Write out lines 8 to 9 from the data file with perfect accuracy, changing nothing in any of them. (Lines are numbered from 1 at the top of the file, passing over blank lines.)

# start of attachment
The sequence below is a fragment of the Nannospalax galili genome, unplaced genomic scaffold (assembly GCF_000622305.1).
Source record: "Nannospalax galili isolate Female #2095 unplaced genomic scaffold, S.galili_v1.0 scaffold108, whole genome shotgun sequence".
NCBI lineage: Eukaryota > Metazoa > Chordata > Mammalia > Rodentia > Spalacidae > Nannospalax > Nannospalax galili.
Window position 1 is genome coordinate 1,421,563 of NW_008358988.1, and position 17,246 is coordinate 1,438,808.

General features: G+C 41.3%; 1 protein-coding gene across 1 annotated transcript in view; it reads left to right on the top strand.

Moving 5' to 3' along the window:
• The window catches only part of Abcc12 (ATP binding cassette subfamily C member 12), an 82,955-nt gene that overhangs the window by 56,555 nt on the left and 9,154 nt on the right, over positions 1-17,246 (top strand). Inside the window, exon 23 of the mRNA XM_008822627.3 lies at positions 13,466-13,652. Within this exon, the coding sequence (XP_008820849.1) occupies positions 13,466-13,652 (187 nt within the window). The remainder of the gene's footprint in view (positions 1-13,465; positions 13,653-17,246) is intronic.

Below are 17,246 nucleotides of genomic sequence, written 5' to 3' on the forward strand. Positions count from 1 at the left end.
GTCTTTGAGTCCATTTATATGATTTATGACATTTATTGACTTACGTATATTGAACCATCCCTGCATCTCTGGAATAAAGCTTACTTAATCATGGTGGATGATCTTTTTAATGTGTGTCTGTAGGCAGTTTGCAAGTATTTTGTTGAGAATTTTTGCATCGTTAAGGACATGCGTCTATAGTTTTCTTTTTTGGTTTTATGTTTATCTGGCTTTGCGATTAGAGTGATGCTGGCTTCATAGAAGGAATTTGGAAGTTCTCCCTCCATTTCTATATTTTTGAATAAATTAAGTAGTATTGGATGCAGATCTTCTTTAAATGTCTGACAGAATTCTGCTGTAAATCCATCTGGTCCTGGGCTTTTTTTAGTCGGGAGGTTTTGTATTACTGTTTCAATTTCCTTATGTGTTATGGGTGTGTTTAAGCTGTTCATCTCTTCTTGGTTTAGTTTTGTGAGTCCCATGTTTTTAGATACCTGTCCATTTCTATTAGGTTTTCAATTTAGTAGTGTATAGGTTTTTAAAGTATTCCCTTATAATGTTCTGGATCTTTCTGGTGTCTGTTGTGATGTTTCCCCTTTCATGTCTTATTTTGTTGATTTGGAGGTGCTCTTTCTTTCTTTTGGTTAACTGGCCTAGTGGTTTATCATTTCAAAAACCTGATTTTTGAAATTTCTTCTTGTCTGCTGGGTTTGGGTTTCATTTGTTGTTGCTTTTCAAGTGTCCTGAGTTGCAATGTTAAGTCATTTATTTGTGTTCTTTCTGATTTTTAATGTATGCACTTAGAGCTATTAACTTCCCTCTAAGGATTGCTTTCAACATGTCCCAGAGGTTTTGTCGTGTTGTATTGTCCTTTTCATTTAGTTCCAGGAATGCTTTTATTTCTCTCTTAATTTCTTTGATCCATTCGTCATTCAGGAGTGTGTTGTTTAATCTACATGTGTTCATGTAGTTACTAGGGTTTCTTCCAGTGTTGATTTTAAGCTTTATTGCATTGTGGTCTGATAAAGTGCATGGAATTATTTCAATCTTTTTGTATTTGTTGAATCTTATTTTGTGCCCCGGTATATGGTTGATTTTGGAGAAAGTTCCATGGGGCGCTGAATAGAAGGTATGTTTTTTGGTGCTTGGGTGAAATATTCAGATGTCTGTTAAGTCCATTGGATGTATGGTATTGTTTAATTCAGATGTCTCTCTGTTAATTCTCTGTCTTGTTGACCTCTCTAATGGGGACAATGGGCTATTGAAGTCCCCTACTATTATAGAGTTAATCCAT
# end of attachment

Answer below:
Below are 17,246 nucleotides of genomic sequence, written 5' to 3' on the forward strand. Positions count from 1 at the left end.
GTCTTTGAGTCCATTTATATGATTTATGACATTTATTGACTTACGTATATTGAACCATCCCTGCATCTCTGGAATAAAGCTTACTTAATCATGGTGGATGATCTTTTTAATGTGTGTCTGTAGGCAGTTTGCAAGTATTTTGTTGAGAATTTTTGCATCGTTAAGGACATGCGTCTATAGTTTTCTTTTTTGGTTTTATGTTTATCTGGCTTTGCGATTAGAGTGATGCTGGCTTCATAGAAGGAATTTGGAAGTTCTCCCTCCATTTCTATATTTTTGAATAAATTAAGTAGTATTGGATGCAGATCTTCTTTAAATGTCTGACAGAATTCTGCTGTAAATCCATCTGGTCCTGGGCTTTTTTTAGTCGGGAGGTTTTGTATTACTGTTTCAATTTCCTTATGTGTTATGGGTGTGTTTAAGCTGTTCATCTCTTCTTGGTTTAGTTTTGTGAGTCCCATGTTTTTAGATACCTGTCCATTTCTATTAGGTTTTCAATTTAGTAGTGTATAGGTTTTTAAAGTATTCCCTTATAATGTTCTGGATCTTTCTGGTGTCTGTTGTGATGTTTCCCCTTTCATGTCTTATTTTGTTGATTTGGAGGTGCTCTTTCTTTCTTTTGGTTAACTGGCCTAGTGGTTTATCATTTCAAAAACCTGATTTTTGAAATTTCTTCTTGTCTGCTGGGTTTGGGTTTCATTTGTTGTTGCTTTTCAAGTGTCCTGAGTTGCAATGTTAAGTCATTTATTTGTGTTCTTTCTGATTTTTAATGTATGCACTTAGAGCTATTAACTTCCCTCTAAGGATTGCTTTCAACATGTCCCAGAGGTTTTGTCGTGTTGTATTGTCCTTTTCATTTAGTTCCAGGAATGCTTTTATTTCTCTCTTAATTTCTTTGATCCATTCGTCATTCAGGAGTGTGTTGTTTAATCTACATGTGTTCATGTAGTTACTAGGGTTTCTTCCAGTGTTGATTTTAAGCTTTATTGCATTGTGGTCTGATAAAGTGCATGGAATTATTTCAATCTTTTTGTATTTGTTGAATCTTATTTTGTGCCCCGGTATATGGTTGATTTTGGAGAAAGTTCCATGGGGCGCTGAATAGAAGGTATGTTTTTTGGTGCTTGGGTGAAATATTCAGATGTCTGTTAAGTCCATTGGATGTATGGTATTGTTTAATTCAGATGTCTCTCTGTTAATTCTCTGTCTTGTTGACCTCTCTAATGGGGACAATGGGCTATTGAAGTCCCCTACTATTATAGAGTTAATCCAT